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How To Groom A Cat

Often cats will fight tooth and claw to avoid the things that are good for them, like their grooming routine. Yes, cats are fantastic self-groomers but even the best of us need a helping hand sometimes and thought your cat won't openly admit it to you, yes, helping them out with grooming can be very important.

Hopefully, this isn't an issue for you or your cat but it's always best to be prepared, just in case.

As a pet owner, you could also send your cat to the groomers to take care of this for you, but this can become costly and become stressful for your cat if they aren't familiar with the person they're with or the act of grooming.

If you can, it's always best to introduce your cat to grooming slowly, making sure they are happy and comfortable, and possibly offering them treats as a reward for their good behavior. 

 

 

Let's look at the benefits of grooming a cat, not only do you get to spend quality time with your feline and increase the bond of trust between you, simple acts like brushing your kitty help keep their fur healthy by spreading their natural oils, keeping away tangles and mats, and increasing their blood circulation.

They will also need you to keep an eye on the health of their ears, eyes, and teeth, all extremely important body parts for any cat (or human). Cleaning their eyes and ears helps them stay clean and lowers the chance of them getting infections or things like clogged tear ducts or ear mites.

And though a lot of people don't know cats need their teeth cleaned just like we do! They get a build up of plaque or tartar on their teeth and need a little more help getting rid of it than just giving them something to chew on. Frequent brushing helps improve general mouth health, and keeps away infections or irritation, as well as giving them nicer, fresher breath!

And of course, there's nail trimming too, though unless your cat has a condition that causes over-growth of their nails this part of the routine is mostly a cosmetic touch for indoor cats. It can help stop them scratching your furniture (or your guests) and over-all keeps the nail healthy. 

The last step you should look at when grooming your cat is often the most important, but also the least favorite. Bathing. Now, this should be done rarely as part of treating your cat for fleas, but if your pet is depressed or sick it could become a normal part of your life because if they can't keep themselves clean it's your job as their owner to help them do it.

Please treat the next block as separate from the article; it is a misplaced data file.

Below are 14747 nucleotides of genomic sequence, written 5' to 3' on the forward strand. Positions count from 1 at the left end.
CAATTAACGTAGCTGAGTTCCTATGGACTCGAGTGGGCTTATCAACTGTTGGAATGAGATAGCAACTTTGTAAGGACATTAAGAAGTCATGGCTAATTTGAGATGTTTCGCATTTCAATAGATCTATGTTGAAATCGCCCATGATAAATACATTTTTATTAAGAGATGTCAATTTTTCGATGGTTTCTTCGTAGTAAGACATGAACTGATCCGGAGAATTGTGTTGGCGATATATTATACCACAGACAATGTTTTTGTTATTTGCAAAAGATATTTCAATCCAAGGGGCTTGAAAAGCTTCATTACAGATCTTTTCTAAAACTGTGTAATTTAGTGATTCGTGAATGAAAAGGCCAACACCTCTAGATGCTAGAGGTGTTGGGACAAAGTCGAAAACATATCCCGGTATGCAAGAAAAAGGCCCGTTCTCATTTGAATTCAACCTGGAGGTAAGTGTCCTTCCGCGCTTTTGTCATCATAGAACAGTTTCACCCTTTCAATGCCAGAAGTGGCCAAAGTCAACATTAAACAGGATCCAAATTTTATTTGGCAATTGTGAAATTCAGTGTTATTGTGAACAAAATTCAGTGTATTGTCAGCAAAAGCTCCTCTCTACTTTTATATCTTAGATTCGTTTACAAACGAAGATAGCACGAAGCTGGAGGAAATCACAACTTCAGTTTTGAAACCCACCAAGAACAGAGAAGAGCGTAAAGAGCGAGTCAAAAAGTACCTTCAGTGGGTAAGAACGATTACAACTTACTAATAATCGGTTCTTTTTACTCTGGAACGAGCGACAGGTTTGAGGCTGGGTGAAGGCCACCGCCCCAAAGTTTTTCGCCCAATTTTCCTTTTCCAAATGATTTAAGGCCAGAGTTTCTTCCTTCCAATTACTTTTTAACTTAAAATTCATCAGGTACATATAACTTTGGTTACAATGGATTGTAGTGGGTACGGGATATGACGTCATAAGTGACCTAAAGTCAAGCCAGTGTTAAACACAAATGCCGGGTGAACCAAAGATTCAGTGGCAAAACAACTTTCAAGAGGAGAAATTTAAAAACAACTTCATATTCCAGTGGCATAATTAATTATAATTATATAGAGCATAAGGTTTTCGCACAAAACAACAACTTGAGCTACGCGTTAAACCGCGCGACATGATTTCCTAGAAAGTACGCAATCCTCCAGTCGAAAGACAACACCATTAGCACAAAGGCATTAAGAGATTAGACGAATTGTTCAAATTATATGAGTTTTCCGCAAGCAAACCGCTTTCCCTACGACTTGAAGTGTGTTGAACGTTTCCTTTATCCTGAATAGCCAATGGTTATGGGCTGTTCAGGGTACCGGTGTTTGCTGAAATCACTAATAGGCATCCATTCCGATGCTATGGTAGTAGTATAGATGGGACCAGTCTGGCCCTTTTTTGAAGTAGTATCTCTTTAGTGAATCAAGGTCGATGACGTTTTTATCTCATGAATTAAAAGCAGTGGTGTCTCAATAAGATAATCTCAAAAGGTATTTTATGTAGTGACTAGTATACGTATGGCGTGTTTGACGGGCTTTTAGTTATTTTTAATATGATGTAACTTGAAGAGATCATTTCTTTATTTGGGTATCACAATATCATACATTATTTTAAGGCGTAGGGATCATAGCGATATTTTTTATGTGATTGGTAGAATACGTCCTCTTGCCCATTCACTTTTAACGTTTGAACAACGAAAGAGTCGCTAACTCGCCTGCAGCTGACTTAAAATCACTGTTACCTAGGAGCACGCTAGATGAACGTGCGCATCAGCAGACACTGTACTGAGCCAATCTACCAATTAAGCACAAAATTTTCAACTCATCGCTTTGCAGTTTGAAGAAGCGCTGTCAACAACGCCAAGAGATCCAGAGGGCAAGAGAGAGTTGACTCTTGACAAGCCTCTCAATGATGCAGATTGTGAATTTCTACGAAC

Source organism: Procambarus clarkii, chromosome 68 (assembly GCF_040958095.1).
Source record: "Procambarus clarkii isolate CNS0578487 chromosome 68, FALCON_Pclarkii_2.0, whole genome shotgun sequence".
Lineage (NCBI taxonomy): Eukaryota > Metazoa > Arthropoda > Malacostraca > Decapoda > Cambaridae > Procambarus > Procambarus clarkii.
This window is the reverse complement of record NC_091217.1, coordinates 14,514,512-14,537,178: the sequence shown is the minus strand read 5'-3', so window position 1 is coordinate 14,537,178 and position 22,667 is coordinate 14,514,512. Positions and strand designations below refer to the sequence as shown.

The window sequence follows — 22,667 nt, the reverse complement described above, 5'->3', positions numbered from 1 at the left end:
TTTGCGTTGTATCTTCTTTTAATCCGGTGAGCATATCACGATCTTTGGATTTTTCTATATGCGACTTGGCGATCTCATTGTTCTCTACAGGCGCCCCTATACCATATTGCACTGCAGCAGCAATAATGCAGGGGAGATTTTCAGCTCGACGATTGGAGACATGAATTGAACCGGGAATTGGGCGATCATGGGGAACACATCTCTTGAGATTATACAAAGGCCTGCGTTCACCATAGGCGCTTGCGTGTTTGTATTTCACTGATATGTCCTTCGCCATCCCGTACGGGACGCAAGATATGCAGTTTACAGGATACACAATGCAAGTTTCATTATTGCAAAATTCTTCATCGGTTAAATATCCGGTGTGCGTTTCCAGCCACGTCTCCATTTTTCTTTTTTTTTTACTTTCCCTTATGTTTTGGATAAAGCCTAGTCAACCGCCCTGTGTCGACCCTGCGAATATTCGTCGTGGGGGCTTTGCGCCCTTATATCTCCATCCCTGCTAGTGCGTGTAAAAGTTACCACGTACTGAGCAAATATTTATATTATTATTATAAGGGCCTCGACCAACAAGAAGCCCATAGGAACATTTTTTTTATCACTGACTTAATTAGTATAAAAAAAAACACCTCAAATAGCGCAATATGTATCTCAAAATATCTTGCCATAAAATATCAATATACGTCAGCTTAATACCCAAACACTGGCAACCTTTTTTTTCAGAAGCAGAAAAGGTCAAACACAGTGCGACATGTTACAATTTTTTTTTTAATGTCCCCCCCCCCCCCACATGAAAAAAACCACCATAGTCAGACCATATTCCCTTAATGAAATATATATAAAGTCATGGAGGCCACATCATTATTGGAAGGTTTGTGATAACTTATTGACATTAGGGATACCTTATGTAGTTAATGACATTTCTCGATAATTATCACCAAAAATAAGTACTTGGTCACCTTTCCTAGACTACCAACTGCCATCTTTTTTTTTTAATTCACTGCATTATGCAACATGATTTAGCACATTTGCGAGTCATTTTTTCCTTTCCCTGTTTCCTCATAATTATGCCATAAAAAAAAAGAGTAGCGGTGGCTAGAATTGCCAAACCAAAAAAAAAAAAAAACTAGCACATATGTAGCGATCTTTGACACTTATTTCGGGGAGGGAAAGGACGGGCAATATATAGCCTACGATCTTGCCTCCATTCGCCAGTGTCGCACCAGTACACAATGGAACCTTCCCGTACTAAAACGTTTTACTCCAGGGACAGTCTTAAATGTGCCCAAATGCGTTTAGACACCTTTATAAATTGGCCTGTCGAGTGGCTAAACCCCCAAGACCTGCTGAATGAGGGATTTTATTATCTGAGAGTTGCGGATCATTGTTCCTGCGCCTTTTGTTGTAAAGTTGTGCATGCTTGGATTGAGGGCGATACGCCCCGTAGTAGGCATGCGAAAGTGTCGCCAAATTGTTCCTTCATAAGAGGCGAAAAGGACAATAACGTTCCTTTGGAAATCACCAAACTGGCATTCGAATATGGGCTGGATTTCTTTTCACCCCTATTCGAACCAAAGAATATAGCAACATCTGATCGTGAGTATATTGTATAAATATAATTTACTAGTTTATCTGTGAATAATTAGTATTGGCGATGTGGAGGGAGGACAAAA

Bathing isn't always fun, but it doesn't have to be a nightmare if you know how to make it easy and stressfree for everyone involved.

 

 

But hold on, before you go diving in head first it's important to know the "don'ts" portion of grooming your cat. Going in full force with all your new ideas could just ruin the experience for your cat completely, they will lose their trust in you or you could potentially even hurt them.

Most of the don't are fairly simple and seem like common sense because if you think of taking cat of your cat as if you were taking care of yourself, you'd agree that all of these don'ts wouldn't be on your list of super-fun activities either.

Bathing: Bathing can be stressful for cats, especially ones that dislike water. It's important to introduce your cat to the bath slowly, letting them investigate the area and become more comfortable in the situation before you just pick them up and throw them in.

Make sure the water is around a temperature you'd bathe in, and don't get water in their sensitive ears or eyes - if you need to wash their face it's better to do this with a warm, damp washcloth rather than in the bathtub.

Nails: Like with all grooming practices it's important you take this slowly with your cat, don't force them into having their claws trimmed or make the situation scary, otherwise they'll never let you do it again.

Don't hold onto their paws with force, you only need a slight pressure to extend their claws, and never cut the pink colored portion of the nail (otherwise known as the "quick") this is where all their nerves and blood vessels are, it is dangerous and you will hurt them.

Ears and Eyes: Don't think you need to do these tasks every day, these only need to be done very rarely, when you actively notice dirt or build-up around them.

Be very gentle and never make your tools more than just damp as water in their sensitive ears or eyes is irritable for cats.

Teeth: Let's be blunt here. Cat's don't like their teeth being touched, can you blame them?

You're likely to get a finger full of teeth if you take this on too quickly. Work up slowly and gain their trust in their mouth otherwise, you could end up on the receiving end of all of their pointy bits, or you could seriously hurt them.

 

 

Now onto the "how to" of cat grooming. It's better to start your grooming regime as young as possible, however, all cats can get used to being groomed if you make it part of their daily routine, however small you start.

Make sure your cat is calm and relaxed (usually after eating is a good time to start) and begin slowly with brushing to allow them to get used to your touch, the attention, and the feel of the brush on their skin. 

 

Brushing: 

For Short-haired Cats: Start with running a fine-toothed metal comb over your cat from head to tail, this is a great opportunity for you to look for fleas or injuries you might not otherwise see. Then use a rubber or soft bristles brush to remove dirt from their coat and add some shine.